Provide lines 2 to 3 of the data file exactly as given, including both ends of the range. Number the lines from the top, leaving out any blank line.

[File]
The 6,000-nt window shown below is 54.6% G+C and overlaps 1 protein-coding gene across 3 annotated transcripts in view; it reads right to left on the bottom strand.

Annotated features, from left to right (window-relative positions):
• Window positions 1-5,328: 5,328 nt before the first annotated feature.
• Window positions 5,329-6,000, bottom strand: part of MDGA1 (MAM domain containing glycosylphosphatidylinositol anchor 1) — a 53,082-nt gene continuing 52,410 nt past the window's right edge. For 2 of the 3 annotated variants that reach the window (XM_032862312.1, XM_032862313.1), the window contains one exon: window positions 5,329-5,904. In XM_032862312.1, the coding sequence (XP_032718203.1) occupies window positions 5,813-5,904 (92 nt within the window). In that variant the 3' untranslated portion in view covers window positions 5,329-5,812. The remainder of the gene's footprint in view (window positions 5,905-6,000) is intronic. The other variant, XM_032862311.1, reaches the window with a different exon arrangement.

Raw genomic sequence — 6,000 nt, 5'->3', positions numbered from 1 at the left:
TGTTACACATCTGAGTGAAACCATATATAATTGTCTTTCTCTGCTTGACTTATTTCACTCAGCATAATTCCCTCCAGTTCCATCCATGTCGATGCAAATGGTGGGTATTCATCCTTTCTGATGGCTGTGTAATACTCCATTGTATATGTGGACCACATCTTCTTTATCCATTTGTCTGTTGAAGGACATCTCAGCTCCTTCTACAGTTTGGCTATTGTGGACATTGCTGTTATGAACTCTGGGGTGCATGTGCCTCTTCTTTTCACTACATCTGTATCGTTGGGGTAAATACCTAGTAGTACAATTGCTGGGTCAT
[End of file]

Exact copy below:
Annotated features, from left to right (window-relative positions):
• Window positions 1-5,328: 5,328 nt before the first annotated feature.